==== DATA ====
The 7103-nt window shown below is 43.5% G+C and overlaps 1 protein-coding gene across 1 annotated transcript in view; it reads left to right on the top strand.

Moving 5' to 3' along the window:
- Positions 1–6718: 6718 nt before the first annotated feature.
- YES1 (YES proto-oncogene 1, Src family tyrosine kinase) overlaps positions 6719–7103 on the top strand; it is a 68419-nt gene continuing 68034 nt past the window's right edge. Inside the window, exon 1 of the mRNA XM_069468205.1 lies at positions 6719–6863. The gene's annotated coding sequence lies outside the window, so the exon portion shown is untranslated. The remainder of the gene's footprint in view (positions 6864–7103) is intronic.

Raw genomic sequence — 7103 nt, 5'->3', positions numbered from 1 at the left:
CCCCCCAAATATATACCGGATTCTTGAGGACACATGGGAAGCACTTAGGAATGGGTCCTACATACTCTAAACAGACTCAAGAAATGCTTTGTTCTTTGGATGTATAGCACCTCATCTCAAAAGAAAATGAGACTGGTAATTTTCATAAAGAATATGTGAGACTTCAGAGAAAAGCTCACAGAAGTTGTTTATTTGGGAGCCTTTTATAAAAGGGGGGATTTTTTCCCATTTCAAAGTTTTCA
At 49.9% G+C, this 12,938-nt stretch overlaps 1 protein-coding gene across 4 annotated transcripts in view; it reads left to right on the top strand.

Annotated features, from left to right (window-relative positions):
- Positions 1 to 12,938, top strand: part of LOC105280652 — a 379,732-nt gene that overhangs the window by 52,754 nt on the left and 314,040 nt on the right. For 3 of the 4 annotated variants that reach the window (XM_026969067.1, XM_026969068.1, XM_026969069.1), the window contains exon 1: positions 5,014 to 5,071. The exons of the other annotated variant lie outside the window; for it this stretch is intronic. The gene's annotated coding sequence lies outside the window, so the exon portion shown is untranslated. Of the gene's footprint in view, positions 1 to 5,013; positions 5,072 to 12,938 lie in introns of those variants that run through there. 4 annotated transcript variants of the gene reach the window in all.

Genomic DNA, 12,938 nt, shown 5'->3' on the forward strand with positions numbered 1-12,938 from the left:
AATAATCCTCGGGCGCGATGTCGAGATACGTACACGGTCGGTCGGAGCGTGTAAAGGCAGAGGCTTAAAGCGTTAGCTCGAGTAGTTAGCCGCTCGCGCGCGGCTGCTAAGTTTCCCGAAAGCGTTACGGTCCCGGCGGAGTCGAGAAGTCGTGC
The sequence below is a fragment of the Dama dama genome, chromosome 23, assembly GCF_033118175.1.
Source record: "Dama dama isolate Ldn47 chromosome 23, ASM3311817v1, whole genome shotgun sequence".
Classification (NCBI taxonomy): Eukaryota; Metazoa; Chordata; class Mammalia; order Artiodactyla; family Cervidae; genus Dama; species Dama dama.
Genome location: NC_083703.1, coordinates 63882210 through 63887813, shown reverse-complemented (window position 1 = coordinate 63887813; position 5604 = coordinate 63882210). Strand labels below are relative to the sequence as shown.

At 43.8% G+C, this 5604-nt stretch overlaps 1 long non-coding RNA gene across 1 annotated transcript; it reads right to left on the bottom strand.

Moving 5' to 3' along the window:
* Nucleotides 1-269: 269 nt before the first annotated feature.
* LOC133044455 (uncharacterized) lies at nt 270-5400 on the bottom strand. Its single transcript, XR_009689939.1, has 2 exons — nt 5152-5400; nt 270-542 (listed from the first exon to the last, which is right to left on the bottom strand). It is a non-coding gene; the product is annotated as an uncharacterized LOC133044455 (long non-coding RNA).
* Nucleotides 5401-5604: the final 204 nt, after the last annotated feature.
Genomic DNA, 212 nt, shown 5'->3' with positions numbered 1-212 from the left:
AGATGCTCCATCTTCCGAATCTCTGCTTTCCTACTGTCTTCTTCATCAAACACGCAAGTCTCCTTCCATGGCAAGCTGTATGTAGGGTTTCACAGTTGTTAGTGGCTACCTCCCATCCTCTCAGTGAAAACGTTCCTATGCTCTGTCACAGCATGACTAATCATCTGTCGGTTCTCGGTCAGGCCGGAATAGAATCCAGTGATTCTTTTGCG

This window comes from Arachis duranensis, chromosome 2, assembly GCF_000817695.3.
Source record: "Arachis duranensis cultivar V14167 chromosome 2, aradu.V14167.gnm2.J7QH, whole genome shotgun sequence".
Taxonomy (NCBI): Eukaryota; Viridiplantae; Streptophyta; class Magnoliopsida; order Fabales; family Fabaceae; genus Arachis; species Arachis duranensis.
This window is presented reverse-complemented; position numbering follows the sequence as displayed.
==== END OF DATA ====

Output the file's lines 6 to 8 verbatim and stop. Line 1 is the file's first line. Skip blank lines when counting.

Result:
CCCCCCAAATATATACCGGATTCTTGAGGACACATGGGAAGCACTTAGGAATGGGTCCTACATACTCTAAACAGACTCAAGAAATGCTTTGTTCTTTGGATGTATAGCACCTCATCTCAAAAGAAAATGAGACTGGTAATTTTCATAAAGAATATGTGAGACTTCAGAGAAAAGCTCACAGAAGTTGTTTATTTGGGAGCCTTTTATAAAAGGGGGGATTTTTTCCCATTTCAAAGTTTTCA
At 49.9% G+C, this 12,938-nt stretch overlaps 1 protein-coding gene across 4 annotated transcripts in view; it reads left to right on the top strand.

Annotated features, from left to right (window-relative positions):